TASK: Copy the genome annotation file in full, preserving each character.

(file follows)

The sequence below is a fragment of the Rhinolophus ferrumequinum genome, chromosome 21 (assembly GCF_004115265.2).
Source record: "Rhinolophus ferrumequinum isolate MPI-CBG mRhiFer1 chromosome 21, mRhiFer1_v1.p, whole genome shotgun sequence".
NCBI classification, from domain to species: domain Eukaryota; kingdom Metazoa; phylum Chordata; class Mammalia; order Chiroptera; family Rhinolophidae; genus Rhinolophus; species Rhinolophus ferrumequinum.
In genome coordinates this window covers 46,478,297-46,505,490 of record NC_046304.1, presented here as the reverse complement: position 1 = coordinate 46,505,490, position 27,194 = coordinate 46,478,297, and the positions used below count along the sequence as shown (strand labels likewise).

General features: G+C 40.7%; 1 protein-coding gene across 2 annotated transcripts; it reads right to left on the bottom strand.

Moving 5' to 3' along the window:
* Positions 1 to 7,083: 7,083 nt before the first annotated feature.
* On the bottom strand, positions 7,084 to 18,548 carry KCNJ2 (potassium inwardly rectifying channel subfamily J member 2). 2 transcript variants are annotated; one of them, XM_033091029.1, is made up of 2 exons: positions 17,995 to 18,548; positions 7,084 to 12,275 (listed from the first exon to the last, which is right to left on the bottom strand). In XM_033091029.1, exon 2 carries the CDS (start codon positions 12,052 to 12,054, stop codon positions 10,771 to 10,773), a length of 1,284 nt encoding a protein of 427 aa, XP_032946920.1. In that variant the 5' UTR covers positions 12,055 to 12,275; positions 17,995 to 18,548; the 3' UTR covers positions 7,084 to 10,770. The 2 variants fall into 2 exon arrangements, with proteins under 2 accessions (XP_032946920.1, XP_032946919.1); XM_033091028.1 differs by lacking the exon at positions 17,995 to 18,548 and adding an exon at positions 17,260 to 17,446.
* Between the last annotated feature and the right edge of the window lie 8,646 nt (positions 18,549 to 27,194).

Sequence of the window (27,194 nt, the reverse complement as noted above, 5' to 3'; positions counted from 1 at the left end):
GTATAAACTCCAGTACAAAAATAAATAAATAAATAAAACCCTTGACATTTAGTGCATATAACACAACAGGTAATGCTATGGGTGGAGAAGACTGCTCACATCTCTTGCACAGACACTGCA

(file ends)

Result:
The sequence below is a fragment of the Rhinolophus ferrumequinum genome, chromosome 21 (assembly GCF_004115265.2).
Source record: "Rhinolophus ferrumequinum isolate MPI-CBG mRhiFer1 chromosome 21, mRhiFer1_v1.p, whole genome shotgun sequence".
NCBI classification, from domain to species: domain Eukaryota; kingdom Metazoa; phylum Chordata; class Mammalia; order Chiroptera; family Rhinolophidae; genus Rhinolophus; species Rhinolophus ferrumequinum.
In genome coordinates this window covers 46,478,297-46,505,490 of record NC_046304.1, presented here as the reverse complement: position 1 = coordinate 46,505,490, position 27,194 = coordinate 46,478,297, and the positions used below count along the sequence as shown (strand labels likewise).

General features: G+C 40.7%; 1 protein-coding gene across 2 annotated transcripts; it reads right to left on the bottom strand.

Moving 5' to 3' along the window:
* Positions 1 to 7,083: 7,083 nt before the first annotated feature.
* On the bottom strand, positions 7,084 to 18,548 carry KCNJ2 (potassium inwardly rectifying channel subfamily J member 2). 2 transcript variants are annotated; one of them, XM_033091029.1, is made up of 2 exons: positions 17,995 to 18,548; positions 7,084 to 12,275 (listed from the first exon to the last, which is right to left on the bottom strand). In XM_033091029.1, exon 2 carries the CDS (start codon positions 12,052 to 12,054, stop codon positions 10,771 to 10,773), a length of 1,284 nt encoding a protein of 427 aa, XP_032946920.1. In that variant the 5' UTR covers positions 12,055 to 12,275; positions 17,995 to 18,548; the 3' UTR covers positions 7,084 to 10,770. The 2 variants fall into 2 exon arrangements, with proteins under 2 accessions (XP_032946920.1, XP_032946919.1); XM_033091028.1 differs by lacking the exon at positions 17,995 to 18,548 and adding an exon at positions 17,260 to 17,446.
* Between the last annotated feature and the right edge of the window lie 8,646 nt (positions 18,549 to 27,194).

Sequence of the window (27,194 nt, the reverse complement as noted above, 5' to 3'; positions counted from 1 at the left end):
GTATAAACTCCAGTACAAAAATAAATAAATAAATAAAACCCTTGACATTTAGTGCATATAACACAACAGGTAATGCTATGGGTGGAGAAGACTGCTCACATCTCTTGCACAGACACTGCA